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WebGL is based on OpenGL ES. Precision qualifiers (like "precision mediump float;") were introduced in OpenGL ES to optimize performance on embedded systems with lower hardware (like smartphones). In desktop OpenGL these precision qualifier do nothing. They only exist for compatibillity to OpenGL ES / WebGL. Source: ...


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You can interpolate tangents just like you would everything else, there should be no problems with that, as long as your mesh (morph target) count is low - I think there was a rather low limit on how many attribute slots you can use (GLES2.0 says there must be at least 8, Chrome seems to have 16). An alternative (if you can take the pressure on the pixel ...


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This is a late answer but here is a sample of what you would do Vertex shader: attribute vec3 aVertexPosA; attribute vec3 aVertexPosB; attribute vec2 aVertexTex; attribute vec3 aVertexNormA; attribute vec3 aVertexNormB; uniform float morphTime; varying vec3 vVertexNorm; varying vec2 vVertexTex; void main(void){ vec4 vertexPos = vec4(mix(aVertexPosB, ...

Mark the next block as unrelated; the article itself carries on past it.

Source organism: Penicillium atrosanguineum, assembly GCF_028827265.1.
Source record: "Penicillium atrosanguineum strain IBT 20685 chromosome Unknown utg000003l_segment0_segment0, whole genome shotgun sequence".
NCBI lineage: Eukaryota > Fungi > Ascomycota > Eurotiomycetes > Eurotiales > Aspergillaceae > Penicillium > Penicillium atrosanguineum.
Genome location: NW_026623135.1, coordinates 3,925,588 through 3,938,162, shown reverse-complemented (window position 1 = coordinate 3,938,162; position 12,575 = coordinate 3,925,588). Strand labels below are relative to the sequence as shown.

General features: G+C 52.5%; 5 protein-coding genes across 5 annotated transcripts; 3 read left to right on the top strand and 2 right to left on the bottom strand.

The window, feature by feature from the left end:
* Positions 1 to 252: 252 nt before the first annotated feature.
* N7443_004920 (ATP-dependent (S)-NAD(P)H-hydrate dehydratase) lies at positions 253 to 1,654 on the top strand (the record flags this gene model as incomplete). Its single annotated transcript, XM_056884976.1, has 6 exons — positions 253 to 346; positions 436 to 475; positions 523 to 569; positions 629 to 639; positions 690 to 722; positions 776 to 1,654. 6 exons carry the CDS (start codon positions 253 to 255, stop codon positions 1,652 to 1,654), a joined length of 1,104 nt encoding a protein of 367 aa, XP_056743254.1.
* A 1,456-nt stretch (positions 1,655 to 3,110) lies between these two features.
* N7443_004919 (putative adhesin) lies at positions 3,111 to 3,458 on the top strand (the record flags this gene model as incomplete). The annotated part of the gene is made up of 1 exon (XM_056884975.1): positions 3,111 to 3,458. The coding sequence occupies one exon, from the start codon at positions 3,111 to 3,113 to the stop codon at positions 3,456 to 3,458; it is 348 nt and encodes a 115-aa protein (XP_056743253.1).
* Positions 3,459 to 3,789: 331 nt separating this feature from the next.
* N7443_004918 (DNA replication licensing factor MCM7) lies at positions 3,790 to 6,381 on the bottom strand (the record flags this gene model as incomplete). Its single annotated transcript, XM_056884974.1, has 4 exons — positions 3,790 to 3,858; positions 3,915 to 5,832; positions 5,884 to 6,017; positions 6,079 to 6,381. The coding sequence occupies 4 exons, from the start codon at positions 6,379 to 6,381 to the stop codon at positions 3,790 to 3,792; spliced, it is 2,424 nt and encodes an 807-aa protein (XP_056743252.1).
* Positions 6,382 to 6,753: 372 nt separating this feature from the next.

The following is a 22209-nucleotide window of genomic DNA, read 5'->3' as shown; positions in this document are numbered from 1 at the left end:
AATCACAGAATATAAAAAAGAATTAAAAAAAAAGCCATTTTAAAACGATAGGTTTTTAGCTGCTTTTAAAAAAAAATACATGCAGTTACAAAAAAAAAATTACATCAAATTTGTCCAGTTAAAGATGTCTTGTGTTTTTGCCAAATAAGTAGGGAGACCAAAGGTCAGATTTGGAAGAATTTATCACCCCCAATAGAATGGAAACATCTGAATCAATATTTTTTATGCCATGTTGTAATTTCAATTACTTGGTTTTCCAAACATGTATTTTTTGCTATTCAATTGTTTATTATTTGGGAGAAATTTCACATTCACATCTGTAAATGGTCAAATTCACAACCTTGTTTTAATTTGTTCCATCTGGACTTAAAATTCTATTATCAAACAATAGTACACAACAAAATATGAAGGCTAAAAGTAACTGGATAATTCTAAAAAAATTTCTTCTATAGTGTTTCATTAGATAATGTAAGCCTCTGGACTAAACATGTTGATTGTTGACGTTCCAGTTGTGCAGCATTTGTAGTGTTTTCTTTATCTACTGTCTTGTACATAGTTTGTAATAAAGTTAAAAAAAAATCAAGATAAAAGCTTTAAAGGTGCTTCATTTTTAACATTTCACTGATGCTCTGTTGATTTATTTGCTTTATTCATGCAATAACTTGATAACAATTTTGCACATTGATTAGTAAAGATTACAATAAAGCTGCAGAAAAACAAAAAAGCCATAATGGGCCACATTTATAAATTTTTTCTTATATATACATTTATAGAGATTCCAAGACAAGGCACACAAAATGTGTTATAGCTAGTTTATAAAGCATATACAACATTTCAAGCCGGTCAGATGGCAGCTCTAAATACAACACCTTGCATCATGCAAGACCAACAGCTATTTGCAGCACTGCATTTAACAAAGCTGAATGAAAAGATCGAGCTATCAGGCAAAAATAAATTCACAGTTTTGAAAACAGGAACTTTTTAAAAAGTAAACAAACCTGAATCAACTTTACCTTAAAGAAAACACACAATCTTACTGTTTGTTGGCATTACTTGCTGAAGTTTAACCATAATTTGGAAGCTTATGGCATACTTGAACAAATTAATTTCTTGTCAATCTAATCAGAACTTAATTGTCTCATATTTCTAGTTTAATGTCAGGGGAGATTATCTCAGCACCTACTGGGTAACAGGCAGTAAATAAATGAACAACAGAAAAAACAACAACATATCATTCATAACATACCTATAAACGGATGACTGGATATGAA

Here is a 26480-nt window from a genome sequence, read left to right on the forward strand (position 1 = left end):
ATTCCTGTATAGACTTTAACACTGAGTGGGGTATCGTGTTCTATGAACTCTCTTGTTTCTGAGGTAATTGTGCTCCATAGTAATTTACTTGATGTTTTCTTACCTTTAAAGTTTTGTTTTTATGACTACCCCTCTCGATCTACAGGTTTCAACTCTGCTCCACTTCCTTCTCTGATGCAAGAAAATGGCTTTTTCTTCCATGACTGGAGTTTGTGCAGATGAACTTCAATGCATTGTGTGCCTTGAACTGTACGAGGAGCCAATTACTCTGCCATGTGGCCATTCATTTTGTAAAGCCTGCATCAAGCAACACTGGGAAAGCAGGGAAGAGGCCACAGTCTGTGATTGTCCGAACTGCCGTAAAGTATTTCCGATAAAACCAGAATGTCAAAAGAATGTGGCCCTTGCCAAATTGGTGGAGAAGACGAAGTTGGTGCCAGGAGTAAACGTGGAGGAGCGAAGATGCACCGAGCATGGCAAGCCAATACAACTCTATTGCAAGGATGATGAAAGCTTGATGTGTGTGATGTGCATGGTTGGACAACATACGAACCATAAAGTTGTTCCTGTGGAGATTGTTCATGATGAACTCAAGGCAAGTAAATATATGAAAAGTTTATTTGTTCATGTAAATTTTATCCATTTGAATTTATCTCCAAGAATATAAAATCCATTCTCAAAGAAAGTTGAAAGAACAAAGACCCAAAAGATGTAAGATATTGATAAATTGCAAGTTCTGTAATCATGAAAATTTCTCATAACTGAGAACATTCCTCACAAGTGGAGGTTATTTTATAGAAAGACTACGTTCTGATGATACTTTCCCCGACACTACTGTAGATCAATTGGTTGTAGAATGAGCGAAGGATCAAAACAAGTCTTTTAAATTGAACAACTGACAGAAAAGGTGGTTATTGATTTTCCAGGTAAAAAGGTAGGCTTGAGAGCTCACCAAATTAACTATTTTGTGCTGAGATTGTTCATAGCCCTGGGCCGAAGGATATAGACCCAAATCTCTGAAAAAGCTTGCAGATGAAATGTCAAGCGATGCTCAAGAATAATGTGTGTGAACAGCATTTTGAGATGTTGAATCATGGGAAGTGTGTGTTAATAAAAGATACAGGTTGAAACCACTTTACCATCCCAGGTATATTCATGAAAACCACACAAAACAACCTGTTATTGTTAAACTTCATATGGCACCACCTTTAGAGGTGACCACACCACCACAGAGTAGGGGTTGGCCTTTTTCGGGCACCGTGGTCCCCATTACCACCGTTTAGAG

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Disclaimer. My first intention was to update existing answer, but then I understood that I totally rewrote it. That's why I am creating new one. Yes, it's possible. The communication is possible between the browser and unity in both directions. In the unity documentation this topic is well described. So it's possible to create a general function that will ...


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I don't think . But you can try to call a javacript like this (using Application.ExternalEval(.. ): <script type="text/javascript" language="javascript"> <!-- //initializing the WebPlayer var u = new UnityObject2(); u.initPlugin(jQuery("#unityPlayer")[0], "Example.unity3d"); function SaySomethingToUnity() { u.getUnity().SendMessage("MyObject", ...



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